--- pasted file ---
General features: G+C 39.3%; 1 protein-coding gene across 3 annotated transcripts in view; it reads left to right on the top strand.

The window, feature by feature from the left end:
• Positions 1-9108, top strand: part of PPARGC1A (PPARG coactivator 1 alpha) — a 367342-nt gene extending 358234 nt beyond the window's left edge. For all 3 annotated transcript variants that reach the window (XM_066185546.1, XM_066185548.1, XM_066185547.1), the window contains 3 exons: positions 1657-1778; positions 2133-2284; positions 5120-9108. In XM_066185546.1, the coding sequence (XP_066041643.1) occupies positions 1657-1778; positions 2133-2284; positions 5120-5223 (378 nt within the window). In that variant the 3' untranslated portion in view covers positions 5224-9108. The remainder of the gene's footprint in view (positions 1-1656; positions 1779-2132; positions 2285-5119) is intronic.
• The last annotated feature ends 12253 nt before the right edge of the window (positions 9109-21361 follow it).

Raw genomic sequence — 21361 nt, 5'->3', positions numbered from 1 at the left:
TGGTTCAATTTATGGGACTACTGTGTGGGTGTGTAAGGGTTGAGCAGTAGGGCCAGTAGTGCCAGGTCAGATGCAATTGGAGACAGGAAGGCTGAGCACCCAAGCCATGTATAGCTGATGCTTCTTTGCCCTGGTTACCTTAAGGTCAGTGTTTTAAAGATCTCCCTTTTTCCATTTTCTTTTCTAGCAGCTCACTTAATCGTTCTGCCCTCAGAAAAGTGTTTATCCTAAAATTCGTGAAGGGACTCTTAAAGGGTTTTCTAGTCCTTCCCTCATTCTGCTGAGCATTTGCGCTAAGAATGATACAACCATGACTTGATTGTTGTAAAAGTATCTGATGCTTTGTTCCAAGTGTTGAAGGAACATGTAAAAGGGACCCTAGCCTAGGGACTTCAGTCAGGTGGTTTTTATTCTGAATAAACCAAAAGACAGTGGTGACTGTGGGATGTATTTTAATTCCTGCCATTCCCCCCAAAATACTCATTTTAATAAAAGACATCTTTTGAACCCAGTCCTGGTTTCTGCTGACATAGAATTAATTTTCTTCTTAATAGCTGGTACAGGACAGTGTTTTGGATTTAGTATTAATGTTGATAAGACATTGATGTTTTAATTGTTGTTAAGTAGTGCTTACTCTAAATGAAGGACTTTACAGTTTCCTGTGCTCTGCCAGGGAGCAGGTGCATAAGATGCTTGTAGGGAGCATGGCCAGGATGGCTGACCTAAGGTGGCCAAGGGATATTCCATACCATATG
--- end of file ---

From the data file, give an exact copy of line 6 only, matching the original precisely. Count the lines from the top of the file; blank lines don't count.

TGGTTCAATTTATGGGACTACTGTGTGGGTGTGTAAGGGTTGAGCAGTAGGGCCAGTAGTGCCAGGTCAGATGCAATTGGAGACAGGAAGGCTGAGCACCCAAGCCATGTATAGCTGATGCTTCTTTGCCCTGGTTACCTTAAGGTCAGTGTTTTAAAGATCTCCCTTTTTCCATTTTCTTTTCTAGCAGCTCACTTAATCGTTCTGCCCTCAGAAAAGTGTTTATCCTAAAATTCGTGAAGGGACTCTTAAAGGGTTTTCTAGTCCTTCCCTCATTCTGCTGAGCATTTGCGCTAAGAATGATACAACCATGACTTGATTGTTGTAAAAGTATCTGATGCTTTGTTCCAAGTGTTGAAGGAACATGTAAAAGGGACCCTAGCCTAGGGACTTCAGTCAGGTGGTTTTTATTCTGAATAAACCAAAAGACAGTGGTGACTGTGGGATGTATTTTAATTCCTGCCATTCCCCCCAAAATACTCATTTTAATAAAAGACATCTTTTGAACCCAGTCCTGGTTTCTGCTGACATAGAATTAATTTTCTTCTTAATAGCTGGTACAGGACAGTGTTTTGGATTTAGTATTAATGTTGATAAGACATTGATGTTTTAATTGTTGTTAAGTAGTGCTTACTCTAAATGAAGGACTTTACAGTTTCCTGTGCTCTGCCAGGGAGCAGGTGCATAAGATGCTTGTAGGGAGCATGGCCAGGATGGCTGACCTAAGGTGGCCAAGGGATATTCCATACCATATG